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On the thrilling Gobbins Experience, nature isn’t content to just sit back and be admired. It completely engulfs you: from the all-enveloping Irish Sea winds and the dolphins dancing off the coastline, to the squawking native sea birds and the salty air as it hits your lips.
When this cliff path was first constructed in Islandmagee, on the County Antrim coastline at the turn of the 20th century (the crowning glory of the Victorian railway engineer Berkeley Deane Wise), it was billed as having “no parallel in Europe as a marine cliff walk”. Arriving at The Gobbins and seeing for yourself how this network of walkways and bridges hug the dramatic basalt cliff face, that strapline remains true to this day. In recent years more of the walk has been restored to make it even more enjoyable. Local guides, proud of this spectacular place, join you as you lace up your walking boots and don a hard hat for the three hour guided walking tour.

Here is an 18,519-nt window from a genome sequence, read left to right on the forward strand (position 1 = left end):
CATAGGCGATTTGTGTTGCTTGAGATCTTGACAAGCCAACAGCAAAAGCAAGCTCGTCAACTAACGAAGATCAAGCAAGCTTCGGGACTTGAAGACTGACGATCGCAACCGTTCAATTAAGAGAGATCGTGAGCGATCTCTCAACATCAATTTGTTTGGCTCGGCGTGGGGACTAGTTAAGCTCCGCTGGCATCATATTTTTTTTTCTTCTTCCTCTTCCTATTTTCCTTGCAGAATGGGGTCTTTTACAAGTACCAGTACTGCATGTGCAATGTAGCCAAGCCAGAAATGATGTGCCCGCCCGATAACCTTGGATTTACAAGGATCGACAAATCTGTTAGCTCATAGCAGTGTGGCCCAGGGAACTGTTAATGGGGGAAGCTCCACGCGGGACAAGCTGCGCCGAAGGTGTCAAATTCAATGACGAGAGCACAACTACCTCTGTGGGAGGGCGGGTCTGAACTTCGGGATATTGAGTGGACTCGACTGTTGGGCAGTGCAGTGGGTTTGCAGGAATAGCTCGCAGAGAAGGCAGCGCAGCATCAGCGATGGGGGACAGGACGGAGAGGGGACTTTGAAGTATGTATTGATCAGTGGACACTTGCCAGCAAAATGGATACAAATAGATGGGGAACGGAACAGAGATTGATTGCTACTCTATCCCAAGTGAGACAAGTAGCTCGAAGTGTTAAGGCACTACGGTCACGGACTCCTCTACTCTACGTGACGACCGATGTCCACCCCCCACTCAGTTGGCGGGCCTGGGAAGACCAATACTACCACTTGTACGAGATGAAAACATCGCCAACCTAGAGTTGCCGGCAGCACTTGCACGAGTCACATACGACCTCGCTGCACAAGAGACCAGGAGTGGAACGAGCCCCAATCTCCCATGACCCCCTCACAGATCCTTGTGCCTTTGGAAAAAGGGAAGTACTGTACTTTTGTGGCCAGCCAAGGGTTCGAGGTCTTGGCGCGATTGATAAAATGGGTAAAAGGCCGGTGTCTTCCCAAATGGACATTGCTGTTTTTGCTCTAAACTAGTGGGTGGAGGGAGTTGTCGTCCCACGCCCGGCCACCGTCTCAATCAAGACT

Your journey begins via a hole through a rock called Wise’s Eye. As waves crash below you, you make your way along narrow paths, up steps carved into the cliff face, and through tunnels hidden under the sea. Your guide shares geological and geographical information, and points out plants, ferns, grasses and wildlife in this Area of Special Scientific Interest. Depending on the season, you could be lucky to spot puffins digging burrows to lay eggs, cormorants diving for fish, or dolphins swimming in the surf below. This is nature in its purest form: exciting, elemental and ever-changing.
There are plenty of stories, too. You’ll hear how nearby Portmuck – or Pig Island – got its name. You’ll learn about local smugglers, who used the natural cave system to stash items such as salt, and how they managed to avoid getting caught by the so-called ‘High-tiders’ (the Coastguard). All the while, as you listen, nature is trying its hardest to win your attention: waves crash excitedly below your feet, and sea birds cry out.
On The Gobbins Experience, the history is just as captivating as the natural habitat.